The roof at Jane Austen’s House in Hampshire—Austen’s home for the last eight years of her life and where she lived and wrote her novels—is to be restored after the museum was awarded a grant by Historic England and Historic Houses Foundation.
The roof was last refurbished in 1948 before the House opened to the public, and has begun requires major repairs to ensure the building remains watertight.
The capital has been issued from the second round of the Heritage Stimulus Fund, part of the Government’s Culture Recovery Fund, and is coupled with support from Hampshire County Council and donations from the public.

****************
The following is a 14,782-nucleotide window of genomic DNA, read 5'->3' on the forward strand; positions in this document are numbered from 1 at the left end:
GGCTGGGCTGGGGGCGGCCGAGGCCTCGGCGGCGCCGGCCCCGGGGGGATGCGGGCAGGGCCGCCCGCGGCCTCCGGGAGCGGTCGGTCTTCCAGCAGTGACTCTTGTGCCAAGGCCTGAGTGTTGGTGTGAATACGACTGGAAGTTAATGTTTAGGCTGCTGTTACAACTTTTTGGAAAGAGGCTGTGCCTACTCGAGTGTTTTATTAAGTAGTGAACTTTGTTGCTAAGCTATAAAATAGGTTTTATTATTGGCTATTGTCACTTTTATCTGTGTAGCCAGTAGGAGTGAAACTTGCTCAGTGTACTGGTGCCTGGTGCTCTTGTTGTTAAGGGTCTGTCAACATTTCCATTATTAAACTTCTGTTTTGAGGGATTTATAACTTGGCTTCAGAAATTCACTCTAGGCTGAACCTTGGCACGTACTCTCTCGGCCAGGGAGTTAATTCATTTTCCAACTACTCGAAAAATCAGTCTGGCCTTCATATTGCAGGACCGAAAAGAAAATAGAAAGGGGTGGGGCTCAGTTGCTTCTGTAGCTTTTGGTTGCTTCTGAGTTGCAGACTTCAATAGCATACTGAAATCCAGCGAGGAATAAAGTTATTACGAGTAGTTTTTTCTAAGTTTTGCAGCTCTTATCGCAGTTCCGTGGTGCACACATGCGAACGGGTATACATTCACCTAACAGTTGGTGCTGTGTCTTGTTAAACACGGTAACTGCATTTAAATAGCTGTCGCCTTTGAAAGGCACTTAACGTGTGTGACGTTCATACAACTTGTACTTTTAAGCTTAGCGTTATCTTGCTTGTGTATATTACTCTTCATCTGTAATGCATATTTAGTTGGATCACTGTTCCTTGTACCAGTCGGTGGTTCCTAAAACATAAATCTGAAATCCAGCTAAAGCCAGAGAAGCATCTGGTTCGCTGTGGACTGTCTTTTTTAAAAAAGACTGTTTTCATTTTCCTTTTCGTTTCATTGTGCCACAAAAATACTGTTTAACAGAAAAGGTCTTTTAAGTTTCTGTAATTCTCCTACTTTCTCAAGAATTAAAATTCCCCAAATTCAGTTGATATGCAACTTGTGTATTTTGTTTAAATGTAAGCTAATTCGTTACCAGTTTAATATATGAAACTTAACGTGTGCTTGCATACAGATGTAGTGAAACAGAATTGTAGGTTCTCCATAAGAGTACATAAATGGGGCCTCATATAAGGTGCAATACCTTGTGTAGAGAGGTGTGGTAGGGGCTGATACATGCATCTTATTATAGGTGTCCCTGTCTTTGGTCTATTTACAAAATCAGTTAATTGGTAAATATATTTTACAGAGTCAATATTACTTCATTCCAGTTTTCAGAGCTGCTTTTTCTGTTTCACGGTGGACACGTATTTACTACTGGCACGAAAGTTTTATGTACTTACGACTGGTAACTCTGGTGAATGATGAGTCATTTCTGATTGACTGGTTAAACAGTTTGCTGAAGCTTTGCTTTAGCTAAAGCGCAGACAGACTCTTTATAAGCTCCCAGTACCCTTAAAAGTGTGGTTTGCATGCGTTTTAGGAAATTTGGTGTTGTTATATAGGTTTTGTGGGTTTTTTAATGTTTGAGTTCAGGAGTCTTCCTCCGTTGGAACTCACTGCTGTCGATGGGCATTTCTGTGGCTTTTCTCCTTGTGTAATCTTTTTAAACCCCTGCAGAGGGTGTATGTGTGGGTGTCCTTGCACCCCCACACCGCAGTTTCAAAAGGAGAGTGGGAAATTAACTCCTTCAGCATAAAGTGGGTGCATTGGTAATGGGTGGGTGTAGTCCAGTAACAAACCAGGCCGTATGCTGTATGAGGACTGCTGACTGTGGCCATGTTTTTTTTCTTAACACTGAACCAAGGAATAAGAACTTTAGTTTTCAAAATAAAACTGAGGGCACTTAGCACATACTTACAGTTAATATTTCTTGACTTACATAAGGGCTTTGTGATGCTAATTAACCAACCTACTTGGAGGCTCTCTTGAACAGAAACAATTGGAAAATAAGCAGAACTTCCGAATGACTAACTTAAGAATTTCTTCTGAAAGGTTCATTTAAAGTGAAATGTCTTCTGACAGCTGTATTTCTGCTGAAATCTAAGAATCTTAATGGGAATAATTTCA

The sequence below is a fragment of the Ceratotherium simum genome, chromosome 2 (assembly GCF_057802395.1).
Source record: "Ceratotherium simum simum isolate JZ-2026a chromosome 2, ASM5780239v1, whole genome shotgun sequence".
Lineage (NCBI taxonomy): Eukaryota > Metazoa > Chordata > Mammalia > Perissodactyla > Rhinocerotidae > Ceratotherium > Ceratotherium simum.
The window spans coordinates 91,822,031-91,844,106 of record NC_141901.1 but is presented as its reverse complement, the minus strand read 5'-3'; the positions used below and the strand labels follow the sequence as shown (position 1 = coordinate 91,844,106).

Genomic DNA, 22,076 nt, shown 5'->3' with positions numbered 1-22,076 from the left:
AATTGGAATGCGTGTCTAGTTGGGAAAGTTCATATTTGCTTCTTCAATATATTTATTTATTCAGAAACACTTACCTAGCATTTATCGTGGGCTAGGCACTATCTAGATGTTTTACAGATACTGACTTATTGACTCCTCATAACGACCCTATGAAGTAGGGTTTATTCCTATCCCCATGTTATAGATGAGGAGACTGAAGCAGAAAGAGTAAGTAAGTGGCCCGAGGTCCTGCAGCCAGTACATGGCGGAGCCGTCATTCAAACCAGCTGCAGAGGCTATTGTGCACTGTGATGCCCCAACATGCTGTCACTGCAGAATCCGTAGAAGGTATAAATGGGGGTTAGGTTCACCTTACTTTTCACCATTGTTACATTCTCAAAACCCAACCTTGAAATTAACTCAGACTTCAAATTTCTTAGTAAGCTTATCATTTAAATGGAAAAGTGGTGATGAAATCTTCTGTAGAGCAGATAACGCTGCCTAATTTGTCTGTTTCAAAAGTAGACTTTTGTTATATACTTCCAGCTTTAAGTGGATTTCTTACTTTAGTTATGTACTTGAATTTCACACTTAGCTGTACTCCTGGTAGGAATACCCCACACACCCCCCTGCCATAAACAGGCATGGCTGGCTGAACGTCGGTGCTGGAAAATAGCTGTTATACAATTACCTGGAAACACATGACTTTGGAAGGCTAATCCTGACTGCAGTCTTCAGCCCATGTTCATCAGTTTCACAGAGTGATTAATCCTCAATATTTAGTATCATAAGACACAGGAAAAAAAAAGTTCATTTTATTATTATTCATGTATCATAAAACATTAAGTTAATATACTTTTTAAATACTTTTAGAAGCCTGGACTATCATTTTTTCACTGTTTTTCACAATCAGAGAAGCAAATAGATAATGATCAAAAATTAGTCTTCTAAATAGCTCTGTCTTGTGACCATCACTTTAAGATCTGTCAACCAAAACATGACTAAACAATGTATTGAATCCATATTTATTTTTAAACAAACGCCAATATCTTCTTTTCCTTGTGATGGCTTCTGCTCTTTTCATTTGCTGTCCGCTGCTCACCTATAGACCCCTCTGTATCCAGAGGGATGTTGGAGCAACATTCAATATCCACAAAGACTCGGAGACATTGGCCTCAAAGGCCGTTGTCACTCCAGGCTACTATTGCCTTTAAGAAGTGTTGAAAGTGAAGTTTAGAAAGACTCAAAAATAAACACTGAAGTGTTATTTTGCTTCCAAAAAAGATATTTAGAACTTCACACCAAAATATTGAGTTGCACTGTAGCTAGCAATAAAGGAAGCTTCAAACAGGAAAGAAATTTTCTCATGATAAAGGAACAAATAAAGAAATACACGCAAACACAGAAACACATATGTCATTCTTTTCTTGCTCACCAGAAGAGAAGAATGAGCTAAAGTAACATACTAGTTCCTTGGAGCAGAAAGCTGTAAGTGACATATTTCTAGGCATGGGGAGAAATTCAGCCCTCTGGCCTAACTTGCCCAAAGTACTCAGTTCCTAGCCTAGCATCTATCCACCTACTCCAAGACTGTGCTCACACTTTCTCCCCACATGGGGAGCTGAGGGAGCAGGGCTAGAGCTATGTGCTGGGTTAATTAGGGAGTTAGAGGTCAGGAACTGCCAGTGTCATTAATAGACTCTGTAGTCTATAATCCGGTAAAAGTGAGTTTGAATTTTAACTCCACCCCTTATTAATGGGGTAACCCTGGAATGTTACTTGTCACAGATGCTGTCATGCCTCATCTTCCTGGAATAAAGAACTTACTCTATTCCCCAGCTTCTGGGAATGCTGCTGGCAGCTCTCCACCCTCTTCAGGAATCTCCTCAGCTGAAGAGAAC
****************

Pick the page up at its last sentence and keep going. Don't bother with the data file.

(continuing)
The location is among 142 historic sites across England to receive grants worth £35 million through the government’s Culture Recovery Fund.
The restoration project will require over 300,000 reclaimed, handmade clay roof tiles, provided by specialist contractors. Pritchard Architecture and Clarke Roofing (Southern) will carry out the restoration, during which time Austen’s House will be closed to visitors during the week but will remain open on weekends and during the festive season on 29-31 December.
Following a similar ‘virtual birthday party’ as was put on last year by the House, it will once again throw ‘Jane Austen’s Virtual Birthday Party’ on 16th December, and in January, Jane Austen’s House will host their annual online and on-site celebrations for ‘Pride and Prejudice Day’, the anniversary of the novel’s first publication, which was published whilst Austen was living at the House.